The first line says that whatever our parents are fond of and would like to have, we should go out of our way to provide it fully to them, no matter how much difficulty or trouble we have to go through. We should happily practice giving to our parents, in order to comfort them and make them happy. With this single sincere thought of filial piety, one will naturally grow in the virtues of kindness, patience, perseverance, and courage.
If you have ever gazed at the stars, you may have noticed a group of seven stars shaped like a big soup ladle--this is the Big Dipper in the Ursa Major constellation. Many touching stories and legends are associated with the well-known constellations in both Eastern and Western cultures. The following story, which many Westerners may know, is about a little girl who was very filial.
Once upon a time, a little girl lived with her mother in a small log cabin near the Black Forest. One summer night, her mother in other tossed and turned restlessly, unable to fall asleep. She felt very thirsty and wanted to drink a cup of cool water. The little girl, despite her sleepiness, immediately got out of bed, dressed, and took a ladle with a long handle to get water from the well. Pulling the bucket up out of the well, she found that there was not even a drop of water in it, for the well had run completely dry. "What should I do?" wondered the little girl. "There is a spring deep inside the forest, but it's very far from here and I have to walk through the dark forest to get there." But thinking of her mother longing for a cup of cool water, she bravely set out on the path into the forest, groping her way in the dark.
The owls booted eerily, and occasionally bats flew from the caves. The little girl became afraid and worried. But once again, thinking of her mother waiting for the water, she resolutely went forward. Finally, she heard the sound of flowing water. She took some water from the spring and quickly headed back. On the way, she met a thirsty dog and a weary old man. She kindly gave them some water.
Every time she gave, the long ladle in her hand changed. The ladle originally made of cast iron, first turned to silver, and then to shining gold, which illuminated the dark path and helped the girl find her way home. After the mother drank the water and lay down comfortably, the ladle turned into brilliant diamond and flew out the window to hang high up into the night sky, twinkling happily for everyone to see. Now when you see the seven stars of the Big Dipper, won't it remind you of this filial, kind, and brave little girl?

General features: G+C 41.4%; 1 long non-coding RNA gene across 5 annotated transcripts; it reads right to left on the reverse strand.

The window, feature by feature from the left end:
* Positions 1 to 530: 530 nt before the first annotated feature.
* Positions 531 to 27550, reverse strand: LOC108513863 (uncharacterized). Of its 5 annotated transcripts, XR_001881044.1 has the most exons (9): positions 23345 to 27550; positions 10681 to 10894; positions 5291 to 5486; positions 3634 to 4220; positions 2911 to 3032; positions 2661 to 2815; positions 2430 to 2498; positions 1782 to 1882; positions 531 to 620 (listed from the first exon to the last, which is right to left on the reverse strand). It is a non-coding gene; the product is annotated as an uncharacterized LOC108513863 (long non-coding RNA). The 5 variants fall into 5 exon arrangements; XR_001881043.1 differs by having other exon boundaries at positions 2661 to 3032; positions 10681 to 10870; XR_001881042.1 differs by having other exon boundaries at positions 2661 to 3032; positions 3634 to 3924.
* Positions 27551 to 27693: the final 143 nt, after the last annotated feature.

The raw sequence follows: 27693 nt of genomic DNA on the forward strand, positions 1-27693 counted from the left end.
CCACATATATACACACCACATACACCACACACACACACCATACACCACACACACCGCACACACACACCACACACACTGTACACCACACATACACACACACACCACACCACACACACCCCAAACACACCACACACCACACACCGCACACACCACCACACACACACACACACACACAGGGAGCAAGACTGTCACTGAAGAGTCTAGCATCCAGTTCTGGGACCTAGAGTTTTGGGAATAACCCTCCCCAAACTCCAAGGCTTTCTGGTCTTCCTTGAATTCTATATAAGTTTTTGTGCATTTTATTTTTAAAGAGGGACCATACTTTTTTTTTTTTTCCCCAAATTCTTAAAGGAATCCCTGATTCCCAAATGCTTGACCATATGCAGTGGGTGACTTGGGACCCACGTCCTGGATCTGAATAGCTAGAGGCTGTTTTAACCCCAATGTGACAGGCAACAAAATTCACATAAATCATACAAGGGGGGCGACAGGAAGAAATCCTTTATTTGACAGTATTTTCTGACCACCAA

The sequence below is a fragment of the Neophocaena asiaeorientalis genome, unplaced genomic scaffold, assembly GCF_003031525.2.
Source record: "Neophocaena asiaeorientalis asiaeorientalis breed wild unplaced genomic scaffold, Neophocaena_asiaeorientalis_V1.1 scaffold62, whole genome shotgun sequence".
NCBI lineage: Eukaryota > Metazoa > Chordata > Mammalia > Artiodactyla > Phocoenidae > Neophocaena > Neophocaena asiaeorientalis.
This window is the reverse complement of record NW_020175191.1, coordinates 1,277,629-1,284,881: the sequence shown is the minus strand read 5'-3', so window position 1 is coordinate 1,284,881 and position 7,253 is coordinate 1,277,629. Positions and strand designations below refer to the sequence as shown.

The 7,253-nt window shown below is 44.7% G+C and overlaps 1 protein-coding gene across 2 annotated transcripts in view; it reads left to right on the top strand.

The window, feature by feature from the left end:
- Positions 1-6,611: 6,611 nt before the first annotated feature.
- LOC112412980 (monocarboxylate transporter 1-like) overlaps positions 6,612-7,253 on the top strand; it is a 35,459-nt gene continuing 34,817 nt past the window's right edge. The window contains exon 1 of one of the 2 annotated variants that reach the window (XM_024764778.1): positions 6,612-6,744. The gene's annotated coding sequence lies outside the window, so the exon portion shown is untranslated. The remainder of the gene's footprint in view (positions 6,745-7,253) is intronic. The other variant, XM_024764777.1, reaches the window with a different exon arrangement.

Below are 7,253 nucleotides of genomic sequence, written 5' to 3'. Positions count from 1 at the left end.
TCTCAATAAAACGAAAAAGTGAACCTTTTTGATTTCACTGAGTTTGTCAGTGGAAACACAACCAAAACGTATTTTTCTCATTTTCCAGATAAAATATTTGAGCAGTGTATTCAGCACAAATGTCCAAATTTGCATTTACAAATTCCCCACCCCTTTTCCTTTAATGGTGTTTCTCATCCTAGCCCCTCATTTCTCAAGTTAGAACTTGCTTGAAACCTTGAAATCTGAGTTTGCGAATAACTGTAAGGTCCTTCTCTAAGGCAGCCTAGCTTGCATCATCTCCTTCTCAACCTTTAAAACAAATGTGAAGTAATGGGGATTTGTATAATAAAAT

How should we deal with people, things, and matters that our parents dislike? Basically, of course, we should get rid of them, but in doing so we must be very cautious not to frighten our parents or hurt anyone in the process, as that would go against virtue. For example, if we see a snake and rashly try to chase it away, we may make our parents afraid or even get bitten by the snake ourselves. And if our parents hate someone very much does that mean we should kill the person? We must be cautious; we must make wise judgments. If we want to quell people's fear and hatred, bold courage alone is not enough. We must have great wisdom to guide us to act in the most suitable and correct manner. Only then will we be able to skillfully remove the things that our parents dislike.
In this world, the sufferings that birth entails (old age, sickness, not obtaining what we seek, being apart from those we love, being together with those we hate, constant change) and the fear of death are what people hate and loathe the most. Freedom from the sufferings of birth and death and realization of the eternal bliss of nonproduction and nondestruction are the greatest source of comfort and joy. Emotional love. wealth, and high position are neither real nor lasting; we did not bring them with us at birth, nor can we take them along when we die. Only if we practice diligently and end our own birth and death will we be able to save others. Otherwise, we'll be like a clay Bodhisattva, who cannot even save himself as he crosses the river.
When we give joyfully to our parents, we are being filial. When we practice joyful giving to all people, that is called humaneness. If we extend it to all sentient beings, then it is known as kindness. If we give fearlessness to (relieve the fears of) our parents, we are being obedient. To relieve the fears of all people is righteousness. When we expand this to cover all living beings, it is compassion. Thus we can see that the principle of
filial piety starts with being kind and respectful towards our dearest ones and then extending this behavior to other people and sentient and insentient beings. This is called the greatly compassionate stage of "loving our own parents in all people and beings."